Watkinsville residents have reported seeing a bear wandering through the city, according to the Athens Banner-Herald, a fairly common occurrence in Georgia this time of year.
There are an estimated 4,000 bears living in North Georgia, according to the Georgia Department of Natural Resources. But, there are steps residents can take to mitigate the chances of a bear sighting.
For starters, officials say store garbage in the garage if necessary and keep grills and bird feeders in areas bears can’t access, and certainly don’t consider feeding a bear, as it is illegal – if for no other reason.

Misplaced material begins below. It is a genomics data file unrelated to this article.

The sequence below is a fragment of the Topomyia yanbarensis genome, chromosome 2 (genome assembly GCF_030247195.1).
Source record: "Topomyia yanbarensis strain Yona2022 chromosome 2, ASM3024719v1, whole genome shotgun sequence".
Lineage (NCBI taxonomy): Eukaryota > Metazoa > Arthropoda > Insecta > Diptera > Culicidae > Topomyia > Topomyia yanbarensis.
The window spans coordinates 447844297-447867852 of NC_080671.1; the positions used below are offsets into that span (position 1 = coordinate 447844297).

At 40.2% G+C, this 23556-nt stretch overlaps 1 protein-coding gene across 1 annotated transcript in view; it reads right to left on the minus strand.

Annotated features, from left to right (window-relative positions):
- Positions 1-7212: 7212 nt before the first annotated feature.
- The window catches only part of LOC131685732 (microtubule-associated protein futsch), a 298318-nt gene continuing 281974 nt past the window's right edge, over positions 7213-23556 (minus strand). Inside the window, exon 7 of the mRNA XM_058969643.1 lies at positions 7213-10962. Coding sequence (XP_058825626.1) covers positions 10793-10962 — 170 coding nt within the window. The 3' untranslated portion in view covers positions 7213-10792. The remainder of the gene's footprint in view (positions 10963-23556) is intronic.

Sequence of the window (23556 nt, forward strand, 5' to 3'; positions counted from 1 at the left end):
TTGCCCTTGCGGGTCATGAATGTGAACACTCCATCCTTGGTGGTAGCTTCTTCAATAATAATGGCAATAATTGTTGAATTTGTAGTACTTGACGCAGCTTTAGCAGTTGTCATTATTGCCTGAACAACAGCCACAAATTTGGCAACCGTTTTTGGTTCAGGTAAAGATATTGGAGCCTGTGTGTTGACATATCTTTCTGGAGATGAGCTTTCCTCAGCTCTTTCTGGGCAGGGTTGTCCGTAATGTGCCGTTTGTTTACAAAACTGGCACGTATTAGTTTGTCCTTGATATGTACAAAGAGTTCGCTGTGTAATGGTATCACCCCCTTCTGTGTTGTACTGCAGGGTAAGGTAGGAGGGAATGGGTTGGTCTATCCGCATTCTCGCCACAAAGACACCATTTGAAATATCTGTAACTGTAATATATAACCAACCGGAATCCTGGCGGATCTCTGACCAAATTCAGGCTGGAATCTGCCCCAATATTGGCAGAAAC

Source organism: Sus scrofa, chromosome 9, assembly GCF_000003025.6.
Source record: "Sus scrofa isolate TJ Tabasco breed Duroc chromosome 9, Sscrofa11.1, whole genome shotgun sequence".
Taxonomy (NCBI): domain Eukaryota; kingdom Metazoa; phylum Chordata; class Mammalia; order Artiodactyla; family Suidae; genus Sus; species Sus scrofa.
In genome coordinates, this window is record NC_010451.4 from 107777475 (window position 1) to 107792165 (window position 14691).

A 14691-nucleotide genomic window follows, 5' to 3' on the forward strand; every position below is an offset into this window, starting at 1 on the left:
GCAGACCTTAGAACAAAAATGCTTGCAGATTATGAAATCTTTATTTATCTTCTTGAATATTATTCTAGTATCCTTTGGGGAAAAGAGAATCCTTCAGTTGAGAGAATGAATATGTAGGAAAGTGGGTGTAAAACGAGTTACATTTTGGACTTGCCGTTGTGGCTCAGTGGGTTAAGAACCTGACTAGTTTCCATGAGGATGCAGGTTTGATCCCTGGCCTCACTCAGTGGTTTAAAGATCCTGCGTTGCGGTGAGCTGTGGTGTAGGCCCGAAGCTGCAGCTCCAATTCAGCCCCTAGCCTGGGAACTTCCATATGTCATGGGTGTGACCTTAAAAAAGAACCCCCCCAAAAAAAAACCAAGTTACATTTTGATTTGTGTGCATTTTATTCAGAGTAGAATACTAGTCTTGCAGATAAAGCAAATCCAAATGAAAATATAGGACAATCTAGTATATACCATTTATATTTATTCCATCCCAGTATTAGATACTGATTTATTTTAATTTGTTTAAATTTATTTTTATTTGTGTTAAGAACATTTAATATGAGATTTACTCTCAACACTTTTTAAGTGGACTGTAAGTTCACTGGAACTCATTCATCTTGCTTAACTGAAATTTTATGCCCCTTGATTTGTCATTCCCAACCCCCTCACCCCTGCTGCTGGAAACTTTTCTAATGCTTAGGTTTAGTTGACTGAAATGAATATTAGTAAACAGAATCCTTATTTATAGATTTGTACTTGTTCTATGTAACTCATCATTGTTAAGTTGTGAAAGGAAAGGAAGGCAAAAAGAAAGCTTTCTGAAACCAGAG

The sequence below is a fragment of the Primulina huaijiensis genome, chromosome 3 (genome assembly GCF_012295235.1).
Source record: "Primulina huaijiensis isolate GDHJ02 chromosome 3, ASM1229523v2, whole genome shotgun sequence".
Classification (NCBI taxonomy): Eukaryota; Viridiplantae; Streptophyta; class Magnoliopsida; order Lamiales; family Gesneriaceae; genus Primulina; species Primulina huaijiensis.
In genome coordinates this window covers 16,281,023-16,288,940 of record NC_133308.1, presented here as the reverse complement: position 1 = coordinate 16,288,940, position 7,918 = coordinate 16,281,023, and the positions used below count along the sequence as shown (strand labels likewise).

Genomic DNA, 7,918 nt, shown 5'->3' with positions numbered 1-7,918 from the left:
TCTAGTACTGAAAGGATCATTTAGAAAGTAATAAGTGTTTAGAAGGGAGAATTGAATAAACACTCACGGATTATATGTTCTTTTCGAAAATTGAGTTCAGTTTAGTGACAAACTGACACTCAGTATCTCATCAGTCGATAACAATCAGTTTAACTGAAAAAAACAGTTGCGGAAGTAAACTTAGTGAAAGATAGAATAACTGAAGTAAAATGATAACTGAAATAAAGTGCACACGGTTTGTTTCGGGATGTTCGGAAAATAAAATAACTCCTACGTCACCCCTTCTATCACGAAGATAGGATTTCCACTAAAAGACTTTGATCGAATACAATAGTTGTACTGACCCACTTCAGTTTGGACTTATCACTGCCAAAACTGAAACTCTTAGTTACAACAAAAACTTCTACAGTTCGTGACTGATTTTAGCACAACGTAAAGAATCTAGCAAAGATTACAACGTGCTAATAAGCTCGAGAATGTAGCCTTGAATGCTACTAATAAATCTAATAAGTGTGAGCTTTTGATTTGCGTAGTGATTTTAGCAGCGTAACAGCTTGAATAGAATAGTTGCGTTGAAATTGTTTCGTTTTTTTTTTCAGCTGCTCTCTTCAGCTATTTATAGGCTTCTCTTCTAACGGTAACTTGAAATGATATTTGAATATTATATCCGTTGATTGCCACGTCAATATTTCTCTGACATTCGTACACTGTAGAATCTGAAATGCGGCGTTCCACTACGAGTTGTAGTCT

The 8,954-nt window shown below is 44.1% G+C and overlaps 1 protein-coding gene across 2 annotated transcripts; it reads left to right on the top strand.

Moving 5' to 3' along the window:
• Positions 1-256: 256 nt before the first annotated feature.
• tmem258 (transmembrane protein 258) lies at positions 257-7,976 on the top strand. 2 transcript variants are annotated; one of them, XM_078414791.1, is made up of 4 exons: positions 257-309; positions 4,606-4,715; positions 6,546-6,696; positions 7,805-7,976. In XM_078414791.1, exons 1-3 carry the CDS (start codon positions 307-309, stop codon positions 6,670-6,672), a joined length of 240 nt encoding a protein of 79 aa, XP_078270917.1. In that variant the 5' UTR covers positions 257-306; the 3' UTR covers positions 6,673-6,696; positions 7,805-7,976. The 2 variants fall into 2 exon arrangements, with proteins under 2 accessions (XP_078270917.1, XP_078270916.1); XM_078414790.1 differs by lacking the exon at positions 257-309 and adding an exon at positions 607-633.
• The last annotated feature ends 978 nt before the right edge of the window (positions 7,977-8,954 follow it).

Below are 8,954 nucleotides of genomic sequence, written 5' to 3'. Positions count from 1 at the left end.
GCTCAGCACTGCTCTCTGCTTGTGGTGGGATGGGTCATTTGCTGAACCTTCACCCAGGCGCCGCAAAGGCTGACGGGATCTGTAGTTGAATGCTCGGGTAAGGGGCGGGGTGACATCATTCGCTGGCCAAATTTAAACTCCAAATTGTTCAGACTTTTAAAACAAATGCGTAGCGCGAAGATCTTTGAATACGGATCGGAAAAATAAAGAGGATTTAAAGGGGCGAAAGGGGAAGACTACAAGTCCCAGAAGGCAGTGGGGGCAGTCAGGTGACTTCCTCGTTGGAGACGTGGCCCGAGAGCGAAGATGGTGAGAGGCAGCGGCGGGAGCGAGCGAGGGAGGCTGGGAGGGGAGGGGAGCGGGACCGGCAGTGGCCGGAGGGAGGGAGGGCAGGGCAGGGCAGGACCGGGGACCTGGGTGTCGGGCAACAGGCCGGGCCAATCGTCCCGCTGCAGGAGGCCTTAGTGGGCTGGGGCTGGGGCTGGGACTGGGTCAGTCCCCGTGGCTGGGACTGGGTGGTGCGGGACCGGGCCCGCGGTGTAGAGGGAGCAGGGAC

“Bears can become habituated to people when they are fed – whether intentional or not,” Adam Hammond, wildlife biologist with the DNR’s Wildlife Resources Division, said in a news release. “When a bear knows it can get a ‘free meal,’ it will return again and again until eventually it loses its natural fear of humans.
“This is when the majority of human-bear conflicts occur and the bear is labeled a nuisance,” Hammond said.
In Georgia, black bears are typically found in two areas outside of North Georgia – in the Okefenokee Swamp and Central Georgia’s Ocmulgee River drainage system, according to the DNR.
Young male bears typically explore areas outside their regular domain in the spring, making sightings throughout Metro Atlanta possible, according to the DNR. But, if left alone, the bears typically return to their home turf.
In Watkinsville, city officials told the Athens Banner-Herald they suspect the bear is looking for a place to establish his own domain.